FAIRBANKS, Alaska — The body of a 1-year-old male wolf killed in a trap was recently found within the boundaries of Denali National Park and Preserve.
The death is leading wolf advocates to renew calls for a ban on trapping just outside the park, the Fairbanks Daily News-Miner newspaper (http://is.gd/d2ZaFD) reported.
The wolf wore a radio collar, and it was found with a cable snare around its neck south of the Sanctuary River last month. The radio collar may have prevented immediate strangulation and allowed the wolf to escape the trap's anchor, according to park spokeswoman Kris Fister.
Because of that, it wasn't immediately clear if the wolf was trapped illegally inside the national park or legally on state lands bordering the park.
Wolf advocates say this shows the need to reinstate a wolf-protection buffer zone that banned trapping in an area directly outside the park until 2010.
Former University of Alaska Fairbanks environmental conservation biologist, wolf activist Rick Steiner, criticized the U.S. Park Service for not mentioning the wolf's death when the Alaska Board of Game considered an emergency petition to re-establish the buffer zone the day after the wolf's body was found.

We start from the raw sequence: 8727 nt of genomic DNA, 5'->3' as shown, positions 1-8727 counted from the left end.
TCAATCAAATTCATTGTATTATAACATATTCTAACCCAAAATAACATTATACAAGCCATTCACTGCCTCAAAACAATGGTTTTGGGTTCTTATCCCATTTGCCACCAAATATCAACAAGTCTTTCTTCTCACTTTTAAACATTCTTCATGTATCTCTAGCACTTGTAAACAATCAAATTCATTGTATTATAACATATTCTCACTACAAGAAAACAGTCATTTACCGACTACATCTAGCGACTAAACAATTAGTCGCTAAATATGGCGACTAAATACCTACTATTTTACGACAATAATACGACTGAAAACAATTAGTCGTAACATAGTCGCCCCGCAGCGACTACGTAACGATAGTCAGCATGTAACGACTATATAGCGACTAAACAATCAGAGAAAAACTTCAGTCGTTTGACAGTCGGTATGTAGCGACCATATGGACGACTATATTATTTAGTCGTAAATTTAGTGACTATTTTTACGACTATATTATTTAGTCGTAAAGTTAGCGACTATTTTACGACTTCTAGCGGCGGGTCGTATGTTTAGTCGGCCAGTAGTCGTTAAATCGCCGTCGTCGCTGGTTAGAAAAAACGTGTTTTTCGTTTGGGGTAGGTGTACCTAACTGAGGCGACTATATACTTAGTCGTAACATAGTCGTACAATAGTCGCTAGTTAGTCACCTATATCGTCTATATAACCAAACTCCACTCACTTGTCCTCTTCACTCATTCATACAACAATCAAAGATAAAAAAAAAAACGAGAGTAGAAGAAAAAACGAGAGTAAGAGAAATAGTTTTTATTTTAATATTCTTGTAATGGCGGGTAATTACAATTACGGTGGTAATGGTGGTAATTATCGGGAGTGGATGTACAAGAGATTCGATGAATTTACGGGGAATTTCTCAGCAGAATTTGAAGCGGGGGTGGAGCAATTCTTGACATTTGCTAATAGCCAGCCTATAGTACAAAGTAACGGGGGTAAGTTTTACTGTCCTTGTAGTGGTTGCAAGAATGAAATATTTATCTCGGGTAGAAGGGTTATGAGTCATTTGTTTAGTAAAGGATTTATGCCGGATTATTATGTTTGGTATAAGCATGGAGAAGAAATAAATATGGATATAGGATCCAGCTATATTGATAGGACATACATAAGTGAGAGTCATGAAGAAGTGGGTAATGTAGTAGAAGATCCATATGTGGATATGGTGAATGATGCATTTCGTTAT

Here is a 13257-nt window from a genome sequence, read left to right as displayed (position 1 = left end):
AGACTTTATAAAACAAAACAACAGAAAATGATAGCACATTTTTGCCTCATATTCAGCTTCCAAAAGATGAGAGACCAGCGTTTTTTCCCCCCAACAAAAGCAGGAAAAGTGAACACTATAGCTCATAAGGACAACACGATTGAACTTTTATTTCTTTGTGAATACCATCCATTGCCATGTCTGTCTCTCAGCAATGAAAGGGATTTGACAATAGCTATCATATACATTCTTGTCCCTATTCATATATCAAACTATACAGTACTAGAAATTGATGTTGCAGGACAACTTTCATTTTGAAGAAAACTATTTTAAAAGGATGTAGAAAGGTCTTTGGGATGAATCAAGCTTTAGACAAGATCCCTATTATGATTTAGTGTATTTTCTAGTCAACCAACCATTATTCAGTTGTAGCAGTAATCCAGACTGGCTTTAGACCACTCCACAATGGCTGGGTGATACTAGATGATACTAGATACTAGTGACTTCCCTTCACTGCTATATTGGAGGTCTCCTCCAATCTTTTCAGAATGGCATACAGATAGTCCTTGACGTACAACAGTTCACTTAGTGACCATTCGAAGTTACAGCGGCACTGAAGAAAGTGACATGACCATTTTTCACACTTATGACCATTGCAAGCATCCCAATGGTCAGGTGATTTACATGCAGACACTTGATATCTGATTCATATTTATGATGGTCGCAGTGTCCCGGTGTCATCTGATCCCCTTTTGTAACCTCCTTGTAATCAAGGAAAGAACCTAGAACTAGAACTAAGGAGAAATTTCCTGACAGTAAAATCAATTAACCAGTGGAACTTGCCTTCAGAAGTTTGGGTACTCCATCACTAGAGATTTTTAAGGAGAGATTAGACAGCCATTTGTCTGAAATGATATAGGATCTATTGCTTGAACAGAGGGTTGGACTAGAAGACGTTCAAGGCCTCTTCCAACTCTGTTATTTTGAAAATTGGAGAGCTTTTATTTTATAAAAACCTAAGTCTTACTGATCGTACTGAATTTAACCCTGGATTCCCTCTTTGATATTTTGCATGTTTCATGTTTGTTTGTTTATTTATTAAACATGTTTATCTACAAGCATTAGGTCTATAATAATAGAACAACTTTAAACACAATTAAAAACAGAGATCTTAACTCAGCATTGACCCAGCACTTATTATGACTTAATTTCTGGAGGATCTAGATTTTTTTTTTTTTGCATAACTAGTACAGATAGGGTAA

The protective-buffer petition was unanimously declined.
Steiner said he doesn't plan to lobby the game board again. He said that would be futile.
"I'm pretty much done with the (Alaska) Board of Game," he said. "They're so ideologically opposed to doing anything."
Instead, he wants to lobby the state to grant an easement to the federal government to restrict trapping around the park. The state could ask for an easement on federal land or seek monetary compensation in return, according to Steiner.
Information from: Fairbanks (Alaska) Daily News-Miner, http://www.newsminer.com